Strict regulation, crypto consolidation, and the potential collapse of most US Dollar-pegged tokens could all be in the offing.
The purpose of this article is not to describe in detail how FTX has collapsed, nor decry Changpeng Zhao’s business practices, or even to consider the possibility of subterfuge behind the scenes.
All of this and more will be covered in excruciating detail by major publications over the coming days. Right now, what’s important for crypto investors is to consider the aftereffects.
And while it may not seem it right now, long-term, they may prove beneficial for the wider crypto world.
Three lessons from the collapse of FTX
1. Regulation is now inevitable
A key battleground between crypto developers and exchanges, and state regulators such as the SEC, has been bringing crypto investing within the scope of regulatory control. An important aspect of this has been the SEC’s desire to define crypto as securities and to bring digital assets under its purview. LBRY was just the first step, and despite the legal setbacks XRP was potentially set to be the second.
But the collapse of FTX — the second largest crypto exchange in the world — could mean regulation is now inevitable. Bloomberg has estimated that the company is now worth a single dollar, collapsing from a $32 billion dollar valuation in less than 24 hours.
Binance has walked away from any rescue deal, citing ‘mishandled customer funds and alleged US agency investigations.’ And this level of annihilation has the potential to infect contagion of confidence in the wider global economy.
Of course, while the SEC will almost certainly investigate FTX, it could also be caught in the crossfire for either refusing or choosing not to do so earlier.
FTX’s collapse — whether you blame the Alameda scandal, bank run, or potentially CZ manipulation — means that millions of crypto investors have most likely lost their entire funds, including all crypto and fiat. Add in the wider crypto crash, and in particular Solana which FTX held in large quantities, and the need for regulation now dwarfs the argument that it will stifle innovation.
As a minimum, exchanges will be required to show that client fiat funds are held in segregated accounts, while crypto may need to be stored in cold wallets despite their impracticality. For context, Coinbase retail client funds are still not segregated.
Or in the vernacular: not your keys, not your coins.
2. Crypto consolidation by use case will accelerate
There are more than 12,000 cryptocurrencies, but realistically, the vast majority of people would struggle to name even one outside of the top 100 on coinmarketcap.
Use cases aren’t particularly hard to understand; different tokens purport to offer individually useful applications. Bitcoin is often cited as a store of value akin to gold, Ethereum as the blockchain for metaverse building, Cardano for smart contracts and so forth.
However, in an echo eerily reminiscent of the dot-com crash, for every use case, there will soon be room for only one cryptocurrency. While this had seemed an inevitable outcome before FTX’s collapse, the exchange’s demise could see the decimation of crypto likely to accelerate, and only those with the best tech and most loyal base will survive.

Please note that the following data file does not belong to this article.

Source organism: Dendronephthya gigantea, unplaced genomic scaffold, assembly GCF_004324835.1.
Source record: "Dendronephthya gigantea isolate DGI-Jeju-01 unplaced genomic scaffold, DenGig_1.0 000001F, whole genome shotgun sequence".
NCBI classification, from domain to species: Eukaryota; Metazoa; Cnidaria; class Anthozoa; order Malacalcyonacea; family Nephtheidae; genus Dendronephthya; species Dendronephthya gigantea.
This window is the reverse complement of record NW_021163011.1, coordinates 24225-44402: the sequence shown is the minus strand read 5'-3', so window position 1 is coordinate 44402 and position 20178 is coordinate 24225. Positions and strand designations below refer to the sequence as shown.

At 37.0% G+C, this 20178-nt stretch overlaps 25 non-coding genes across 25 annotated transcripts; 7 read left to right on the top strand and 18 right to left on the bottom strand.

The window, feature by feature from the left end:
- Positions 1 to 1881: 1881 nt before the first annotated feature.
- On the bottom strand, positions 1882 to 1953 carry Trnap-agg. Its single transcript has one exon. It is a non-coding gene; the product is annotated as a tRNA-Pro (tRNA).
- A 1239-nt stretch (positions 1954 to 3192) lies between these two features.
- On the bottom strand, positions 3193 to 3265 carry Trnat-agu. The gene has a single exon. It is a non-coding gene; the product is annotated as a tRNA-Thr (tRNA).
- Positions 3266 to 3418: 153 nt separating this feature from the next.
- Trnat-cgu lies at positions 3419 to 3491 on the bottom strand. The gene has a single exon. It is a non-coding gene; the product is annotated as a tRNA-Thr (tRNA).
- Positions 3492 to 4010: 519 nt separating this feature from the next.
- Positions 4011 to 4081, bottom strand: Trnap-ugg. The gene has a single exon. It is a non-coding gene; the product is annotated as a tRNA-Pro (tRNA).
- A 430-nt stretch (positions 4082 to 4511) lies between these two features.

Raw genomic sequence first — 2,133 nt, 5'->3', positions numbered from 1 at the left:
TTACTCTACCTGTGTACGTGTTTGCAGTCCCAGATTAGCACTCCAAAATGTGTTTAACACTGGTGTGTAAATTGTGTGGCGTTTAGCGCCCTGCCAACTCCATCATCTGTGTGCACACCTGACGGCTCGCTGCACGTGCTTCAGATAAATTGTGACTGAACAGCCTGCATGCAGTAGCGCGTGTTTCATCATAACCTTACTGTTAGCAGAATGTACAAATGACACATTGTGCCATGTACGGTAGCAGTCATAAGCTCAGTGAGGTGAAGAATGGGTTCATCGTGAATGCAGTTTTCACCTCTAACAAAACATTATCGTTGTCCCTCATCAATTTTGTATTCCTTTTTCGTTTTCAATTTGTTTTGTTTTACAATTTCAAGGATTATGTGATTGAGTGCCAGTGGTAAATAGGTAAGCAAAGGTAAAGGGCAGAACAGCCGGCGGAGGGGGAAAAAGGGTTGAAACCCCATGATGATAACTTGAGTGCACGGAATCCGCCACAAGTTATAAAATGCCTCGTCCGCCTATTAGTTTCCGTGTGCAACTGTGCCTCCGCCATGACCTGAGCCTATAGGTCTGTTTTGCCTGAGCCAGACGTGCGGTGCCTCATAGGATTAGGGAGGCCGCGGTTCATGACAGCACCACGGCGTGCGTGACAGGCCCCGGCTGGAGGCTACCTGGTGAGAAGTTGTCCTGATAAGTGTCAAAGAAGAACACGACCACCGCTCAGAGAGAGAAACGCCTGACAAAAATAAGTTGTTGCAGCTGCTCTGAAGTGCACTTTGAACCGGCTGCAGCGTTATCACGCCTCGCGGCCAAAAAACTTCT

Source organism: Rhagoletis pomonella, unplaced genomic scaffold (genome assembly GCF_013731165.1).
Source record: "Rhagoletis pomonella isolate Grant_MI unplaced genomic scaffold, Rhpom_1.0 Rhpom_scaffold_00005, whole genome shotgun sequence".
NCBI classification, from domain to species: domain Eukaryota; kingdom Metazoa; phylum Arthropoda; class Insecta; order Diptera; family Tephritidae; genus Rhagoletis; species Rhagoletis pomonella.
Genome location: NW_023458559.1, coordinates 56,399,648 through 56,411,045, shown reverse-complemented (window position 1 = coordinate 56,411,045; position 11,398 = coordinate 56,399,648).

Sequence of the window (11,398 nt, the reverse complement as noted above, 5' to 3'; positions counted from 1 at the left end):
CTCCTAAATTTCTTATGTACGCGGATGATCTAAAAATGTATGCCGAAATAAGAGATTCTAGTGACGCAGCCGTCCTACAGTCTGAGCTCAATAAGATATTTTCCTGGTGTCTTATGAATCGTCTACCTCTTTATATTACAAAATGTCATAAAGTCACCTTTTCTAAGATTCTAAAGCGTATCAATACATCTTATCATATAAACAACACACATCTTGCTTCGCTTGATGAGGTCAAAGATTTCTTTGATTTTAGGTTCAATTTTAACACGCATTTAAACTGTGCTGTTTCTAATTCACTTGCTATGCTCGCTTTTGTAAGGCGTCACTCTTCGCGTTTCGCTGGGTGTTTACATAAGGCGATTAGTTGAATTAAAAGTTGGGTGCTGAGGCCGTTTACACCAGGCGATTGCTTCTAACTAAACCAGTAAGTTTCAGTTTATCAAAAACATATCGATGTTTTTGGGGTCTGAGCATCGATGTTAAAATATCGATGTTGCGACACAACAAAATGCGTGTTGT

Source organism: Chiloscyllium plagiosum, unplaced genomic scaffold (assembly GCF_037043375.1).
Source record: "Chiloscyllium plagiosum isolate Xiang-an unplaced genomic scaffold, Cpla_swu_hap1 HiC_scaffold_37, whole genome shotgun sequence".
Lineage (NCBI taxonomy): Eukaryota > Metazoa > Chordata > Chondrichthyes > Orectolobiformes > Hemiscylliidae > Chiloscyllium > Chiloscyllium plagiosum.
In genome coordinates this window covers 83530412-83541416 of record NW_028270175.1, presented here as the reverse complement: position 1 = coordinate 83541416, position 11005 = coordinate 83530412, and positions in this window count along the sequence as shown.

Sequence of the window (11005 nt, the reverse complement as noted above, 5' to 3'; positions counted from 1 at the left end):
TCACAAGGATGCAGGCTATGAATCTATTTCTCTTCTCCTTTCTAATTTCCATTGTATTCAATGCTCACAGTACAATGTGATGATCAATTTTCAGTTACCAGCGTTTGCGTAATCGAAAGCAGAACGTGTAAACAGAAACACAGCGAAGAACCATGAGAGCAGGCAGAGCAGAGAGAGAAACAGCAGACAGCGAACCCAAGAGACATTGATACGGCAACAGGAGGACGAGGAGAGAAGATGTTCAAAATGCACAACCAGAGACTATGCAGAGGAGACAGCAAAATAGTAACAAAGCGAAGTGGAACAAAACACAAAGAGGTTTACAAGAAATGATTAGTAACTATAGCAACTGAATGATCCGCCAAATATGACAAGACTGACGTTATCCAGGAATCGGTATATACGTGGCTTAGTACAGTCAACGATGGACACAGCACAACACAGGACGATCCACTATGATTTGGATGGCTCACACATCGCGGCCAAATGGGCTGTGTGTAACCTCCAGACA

A similar story could happen with the major crypto exchanges. FTX wasn’t the start — Celsius and Three Arrows already fell earlier this year. And when regulation comes knocking, the number of exchanges is likely to fall further. The upshot will be more control in the hands of Zhao — an interesting outcome given Binance’s 2017 beginnings in China, a country which has banned crypto outright.
3. Investigation into US dollar-pegged tokens
US dollar-pegged tokens have already been marked as unsafe by IMF head Kristalina Georgieva, who suggested those not backed by assets are a ‘pyramid’ after TerraUSD and Luna collapsed in May, wiping billions off the wider crypto market.
Now regulators could go in for the kill. Dollar-pegged cryptoassets have been a particularly galling development as some attempt to exploit the reputation of the secure world currency to gain investor confidence in a decentralized, unregulated, and unbacked asset.
These include USD coin, Binance USD, TrueUSD, Dai, Pax Dollar, Ampleforth, and Synthetix. Some offer returns of over 10% per year, a not dissimilar percentage to that offered by Bernie Madoff during his Ponzi era. These are not realistic returns without significant risk being undertaken, which will now in all likelihood be investigated.
In August, JP Morgan noted that stablecoins held $80 billion of short-term US government debt, or 2% of the total market for US treasury bills, at the time a higher proportion than Berkshire Hathaway.
There could be a further earthquake coming for the sector.
This article has been prepared for information purposes only by Charles Archer. It does not constitute advice, and no party accepts any liability for either accuracy or for investing decisions made using the information provided.
Further, it is not intended for distribution to, or use by, any person in any country or jurisdiction where such distribution or use would be contrary to local law or regulation.